One Ohio lawmaker wants to name a portion of Ohio 4 for fallen Hamilton firefighter Patrick Wolterman, who died in the line of duty in December 2015.
Rep. Wes Retherford, R-Hamilton, introduced on Wednesday afternoon House Bill 534 which would rename Ohio 4, from North Fair Avenue to the High Street, as “Firefighter and Paramedic Patrick Wolterman Memorial Highway.” The road is also where Wolterman’s fire station, Station 25, is located.
The bill has received bi-partisan support as four of the 11 co-sponsors of the bill are Democrats.
“Patrick Wolterman died a hero in service of his community,” Retherford said. “It is only fitting that the section of Route 4 where his fire station is located is named in his honor. The sign will serve as a reminder to the community of his brave sacrifice.”
Statehouse bills honoring fallen members of the military and former governors, as well as men and women who made contributions to a community, is not an uncommon occurrence. There are hundreds of state-owned highways and bridges around Ohio named for people.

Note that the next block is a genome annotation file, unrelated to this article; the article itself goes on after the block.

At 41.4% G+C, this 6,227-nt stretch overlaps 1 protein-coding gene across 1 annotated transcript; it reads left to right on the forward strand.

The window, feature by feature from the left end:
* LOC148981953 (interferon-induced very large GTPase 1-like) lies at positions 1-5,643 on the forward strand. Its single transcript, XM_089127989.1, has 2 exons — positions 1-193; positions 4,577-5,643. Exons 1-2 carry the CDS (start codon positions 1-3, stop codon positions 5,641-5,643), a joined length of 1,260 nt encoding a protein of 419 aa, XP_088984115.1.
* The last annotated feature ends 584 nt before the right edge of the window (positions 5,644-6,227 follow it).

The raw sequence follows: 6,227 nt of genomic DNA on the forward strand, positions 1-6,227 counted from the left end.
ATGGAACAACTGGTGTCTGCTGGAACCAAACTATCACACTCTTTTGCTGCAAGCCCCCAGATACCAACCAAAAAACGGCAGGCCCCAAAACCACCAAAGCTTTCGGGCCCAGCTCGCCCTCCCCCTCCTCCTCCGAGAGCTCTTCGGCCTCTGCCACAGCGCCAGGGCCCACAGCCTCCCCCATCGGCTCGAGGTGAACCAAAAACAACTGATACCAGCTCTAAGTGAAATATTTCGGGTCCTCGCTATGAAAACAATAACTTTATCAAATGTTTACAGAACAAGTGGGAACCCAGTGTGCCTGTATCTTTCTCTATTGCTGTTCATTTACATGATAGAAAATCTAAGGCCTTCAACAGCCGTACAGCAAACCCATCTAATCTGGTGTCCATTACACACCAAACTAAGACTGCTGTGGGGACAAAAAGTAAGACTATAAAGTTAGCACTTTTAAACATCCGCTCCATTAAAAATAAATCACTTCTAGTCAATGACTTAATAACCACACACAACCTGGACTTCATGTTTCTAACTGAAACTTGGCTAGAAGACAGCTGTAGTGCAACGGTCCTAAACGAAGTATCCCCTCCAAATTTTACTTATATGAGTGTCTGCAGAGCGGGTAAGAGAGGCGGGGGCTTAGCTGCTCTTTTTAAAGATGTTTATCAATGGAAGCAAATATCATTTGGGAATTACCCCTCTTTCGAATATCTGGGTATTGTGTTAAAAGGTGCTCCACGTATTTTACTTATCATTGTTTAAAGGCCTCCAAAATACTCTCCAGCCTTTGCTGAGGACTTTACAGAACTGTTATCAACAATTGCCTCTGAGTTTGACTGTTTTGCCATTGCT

There are several portions of roadways in Butler County, including along Ohio 4, Ohio 63 and Ohio 129, named for a fallen service member.
Wolterman, 28, died Dec. 28, 2015, battling a blaze at a Hamilton home. It later determined that the fire was intentionally set, and Lester Parker and William Tucker were found guilty in November of murder and arson and sentenced to life in prison.
Issac Sarris, a Hamilton firefighter/paramedic and one of two liaisons for the Wolterman family, said naming a stretch of road for Wolterman will be a permanent reminder “that there was a really good guy, a really good family member that lost his life, and we want to remember how good of a person he was.”
RELATED: 800 people run, walk for Patrick Wolterman (May 2016)
Sarris said Retherford reached out to Hamilton firefighters union, I.A.F.F Local 20, following the Parker and Tucker trial to determine if this is something the family and department wanted.
It was, Sarris said.
“This is a nice reminder for many, many years to come that he was a part of this community,” he said.
Wolterman was the first line-of-duty death for the Hamilton Fire Department since 1971.
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